Dawn Biehler, University of Maryland Baltimore County – Learning From Central Park’s History

Green space in cities is limited, so how do we make the land work for everyone?

Dawn Biehler, associate professor of geography and environmental sciences, at the University of Maryland Baltimore County, suggests a good first step.

Dawn Biehler is Associate Professor of Geography and Environmental Studies, and Affiliate Faculty in Gender, Women’s, + Sexuality Studies, at University of Maryland, Baltimore County. She is author of Pests in the City: Flies, Bed bugs, Cockroaches, and Rats, published in 2013 by University of Washington Press. She is currently writing up findings from two major projects; one is a six-year collaborative study of environmental injustice and mosquito ecology in West Baltimore. The other is a historical geography of the ways diverse humans and non-human animals shaped New York’s Central Park, tentatively titled Animated Landscapes: Struggles for Public Space in a More-Than-Human Park.

Learning From Central Park’s History

In the mid to late nineteenth century, when growing US cities like New York set aside land for green space, few people anticipated these spaces’ importance for wildlife. One early Central Park official lamented that native birds were declining there, “owing no doubt to the rapid building up of the city.”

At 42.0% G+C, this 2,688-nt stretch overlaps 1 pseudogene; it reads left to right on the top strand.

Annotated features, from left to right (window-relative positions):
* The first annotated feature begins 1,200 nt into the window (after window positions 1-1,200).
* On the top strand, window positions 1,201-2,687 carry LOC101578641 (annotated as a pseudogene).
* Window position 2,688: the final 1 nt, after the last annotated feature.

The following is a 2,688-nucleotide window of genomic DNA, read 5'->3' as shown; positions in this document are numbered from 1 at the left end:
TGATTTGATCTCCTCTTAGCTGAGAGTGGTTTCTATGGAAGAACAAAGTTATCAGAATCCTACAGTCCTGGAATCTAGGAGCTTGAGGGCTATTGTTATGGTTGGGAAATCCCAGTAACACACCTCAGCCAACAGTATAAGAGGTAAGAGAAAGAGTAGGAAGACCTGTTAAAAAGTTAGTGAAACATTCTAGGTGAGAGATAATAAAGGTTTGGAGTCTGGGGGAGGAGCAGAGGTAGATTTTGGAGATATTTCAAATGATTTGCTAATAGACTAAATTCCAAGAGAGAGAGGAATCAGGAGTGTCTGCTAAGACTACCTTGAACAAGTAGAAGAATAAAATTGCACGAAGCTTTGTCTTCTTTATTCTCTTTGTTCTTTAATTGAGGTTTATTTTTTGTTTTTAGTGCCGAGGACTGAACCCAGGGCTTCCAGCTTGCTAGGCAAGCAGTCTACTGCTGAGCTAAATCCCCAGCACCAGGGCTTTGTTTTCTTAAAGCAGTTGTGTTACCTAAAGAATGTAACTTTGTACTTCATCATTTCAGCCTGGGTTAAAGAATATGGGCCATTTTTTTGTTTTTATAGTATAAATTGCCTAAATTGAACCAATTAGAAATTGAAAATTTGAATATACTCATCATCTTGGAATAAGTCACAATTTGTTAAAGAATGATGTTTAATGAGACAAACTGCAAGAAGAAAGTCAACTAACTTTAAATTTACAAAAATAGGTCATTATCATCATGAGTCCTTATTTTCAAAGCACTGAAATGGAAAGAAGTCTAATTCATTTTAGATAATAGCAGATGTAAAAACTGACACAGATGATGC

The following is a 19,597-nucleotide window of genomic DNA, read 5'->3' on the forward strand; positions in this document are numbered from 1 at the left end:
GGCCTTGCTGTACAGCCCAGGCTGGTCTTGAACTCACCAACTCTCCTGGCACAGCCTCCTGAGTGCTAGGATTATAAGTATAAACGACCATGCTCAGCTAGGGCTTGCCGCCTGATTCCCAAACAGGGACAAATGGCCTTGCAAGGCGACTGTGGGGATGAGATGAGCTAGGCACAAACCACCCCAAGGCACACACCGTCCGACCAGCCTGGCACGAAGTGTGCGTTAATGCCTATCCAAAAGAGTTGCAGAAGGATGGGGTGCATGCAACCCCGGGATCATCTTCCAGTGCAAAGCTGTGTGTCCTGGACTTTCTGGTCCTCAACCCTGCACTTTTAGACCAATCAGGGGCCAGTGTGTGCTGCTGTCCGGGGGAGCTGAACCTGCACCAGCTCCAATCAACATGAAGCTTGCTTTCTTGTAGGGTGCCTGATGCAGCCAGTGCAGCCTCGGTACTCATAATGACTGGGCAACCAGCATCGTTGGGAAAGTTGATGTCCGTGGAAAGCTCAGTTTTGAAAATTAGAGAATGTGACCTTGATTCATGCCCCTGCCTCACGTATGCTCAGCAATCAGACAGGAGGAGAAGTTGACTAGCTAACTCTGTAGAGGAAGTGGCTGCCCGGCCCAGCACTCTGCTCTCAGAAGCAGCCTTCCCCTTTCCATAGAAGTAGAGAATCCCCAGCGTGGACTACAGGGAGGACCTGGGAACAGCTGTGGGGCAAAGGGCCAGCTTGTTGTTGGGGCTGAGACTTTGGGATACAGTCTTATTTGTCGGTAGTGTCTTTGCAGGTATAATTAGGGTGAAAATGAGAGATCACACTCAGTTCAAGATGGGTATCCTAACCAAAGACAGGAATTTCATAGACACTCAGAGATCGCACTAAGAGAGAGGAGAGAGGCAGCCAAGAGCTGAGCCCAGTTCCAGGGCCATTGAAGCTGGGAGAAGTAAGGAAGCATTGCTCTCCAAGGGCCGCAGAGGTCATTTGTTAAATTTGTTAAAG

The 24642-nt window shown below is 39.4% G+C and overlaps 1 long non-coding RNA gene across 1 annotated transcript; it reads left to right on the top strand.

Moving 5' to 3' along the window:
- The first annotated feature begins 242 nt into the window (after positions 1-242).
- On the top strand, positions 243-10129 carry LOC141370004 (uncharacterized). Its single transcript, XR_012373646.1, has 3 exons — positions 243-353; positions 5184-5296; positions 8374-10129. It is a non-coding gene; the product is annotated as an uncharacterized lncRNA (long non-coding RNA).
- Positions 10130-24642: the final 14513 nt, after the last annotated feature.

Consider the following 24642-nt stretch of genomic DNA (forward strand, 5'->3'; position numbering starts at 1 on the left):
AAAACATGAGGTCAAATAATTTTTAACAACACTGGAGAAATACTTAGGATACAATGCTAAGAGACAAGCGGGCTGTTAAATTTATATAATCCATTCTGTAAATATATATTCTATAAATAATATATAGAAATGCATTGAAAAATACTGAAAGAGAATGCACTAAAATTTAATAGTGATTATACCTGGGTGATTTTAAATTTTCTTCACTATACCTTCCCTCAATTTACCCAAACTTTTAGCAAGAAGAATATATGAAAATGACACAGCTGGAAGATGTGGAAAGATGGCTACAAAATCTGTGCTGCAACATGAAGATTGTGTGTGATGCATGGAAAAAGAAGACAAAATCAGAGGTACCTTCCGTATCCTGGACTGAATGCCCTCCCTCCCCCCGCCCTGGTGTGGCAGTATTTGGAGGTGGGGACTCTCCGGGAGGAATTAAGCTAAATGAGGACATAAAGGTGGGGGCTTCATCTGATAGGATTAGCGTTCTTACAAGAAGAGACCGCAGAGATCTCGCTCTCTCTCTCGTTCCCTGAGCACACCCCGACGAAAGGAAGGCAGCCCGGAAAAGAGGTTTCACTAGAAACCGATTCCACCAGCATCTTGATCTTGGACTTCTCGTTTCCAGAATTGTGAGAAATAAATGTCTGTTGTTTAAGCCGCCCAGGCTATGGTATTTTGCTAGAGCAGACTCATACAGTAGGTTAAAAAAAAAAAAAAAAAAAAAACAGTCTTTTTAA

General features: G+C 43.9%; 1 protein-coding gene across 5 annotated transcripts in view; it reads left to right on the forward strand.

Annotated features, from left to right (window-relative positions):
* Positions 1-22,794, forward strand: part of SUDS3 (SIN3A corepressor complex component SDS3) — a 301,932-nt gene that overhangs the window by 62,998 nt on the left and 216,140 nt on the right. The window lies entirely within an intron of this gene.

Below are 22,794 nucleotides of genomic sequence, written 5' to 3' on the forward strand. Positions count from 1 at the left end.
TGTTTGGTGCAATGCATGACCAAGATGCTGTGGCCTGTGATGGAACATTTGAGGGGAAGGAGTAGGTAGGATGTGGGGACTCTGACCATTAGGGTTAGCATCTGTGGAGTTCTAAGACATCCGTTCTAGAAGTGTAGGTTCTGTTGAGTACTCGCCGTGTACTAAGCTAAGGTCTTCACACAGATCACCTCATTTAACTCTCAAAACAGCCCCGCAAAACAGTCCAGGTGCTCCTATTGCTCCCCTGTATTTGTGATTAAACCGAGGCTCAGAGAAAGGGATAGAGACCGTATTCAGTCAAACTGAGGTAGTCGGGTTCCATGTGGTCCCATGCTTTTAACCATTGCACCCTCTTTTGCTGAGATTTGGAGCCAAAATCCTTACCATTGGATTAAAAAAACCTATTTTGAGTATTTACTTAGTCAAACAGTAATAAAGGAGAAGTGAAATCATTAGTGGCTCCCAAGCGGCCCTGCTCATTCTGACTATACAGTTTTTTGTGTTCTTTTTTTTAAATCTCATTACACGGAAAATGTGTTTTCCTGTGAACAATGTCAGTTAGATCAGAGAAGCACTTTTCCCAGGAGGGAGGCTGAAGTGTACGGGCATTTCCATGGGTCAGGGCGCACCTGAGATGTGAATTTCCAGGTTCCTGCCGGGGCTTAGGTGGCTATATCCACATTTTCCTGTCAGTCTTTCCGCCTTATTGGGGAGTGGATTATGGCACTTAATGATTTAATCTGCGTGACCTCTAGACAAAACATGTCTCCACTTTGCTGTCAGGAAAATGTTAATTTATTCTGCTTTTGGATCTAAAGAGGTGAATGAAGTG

Today, however, Central Park is a permanent home or migratory stop-over for over 200 bird species. To create and maintain urban parks that host biodiversity, officials often displaced or excluded people from already marginalized human groups. Not far from what became Central Park’s greatest bird habitat, the Ramble, the city had displaced a community of Black New Yorkers called Seneca Village in 1857 to establish the Park. In the early twentieth century, LGBTQ+ New Yorkers claimed the Ramble as a community space, but they also faced harassment from police there, and little support from bird-lovers.

New Yorkers today commemorate Seneca Village and histories of queer place-making and resistance, and these stories can also inform a different kind of urban wildlife conservation, in which researchers and conservationists work with communities to create vibrant multispecies green spaces. This is happening in large urban parks, and in revitalized vacant lots in places like Baltimore, where I also do research. Climate change and habitat loss are making urban green spaces all the more important for
wildlife conservation. And, these spaces are vital for human communities to preserve their homes and cultural heritage and to ensure their sense of belonging and rights to the city.

Read More:
[University of Washington Press] – Pests in the City

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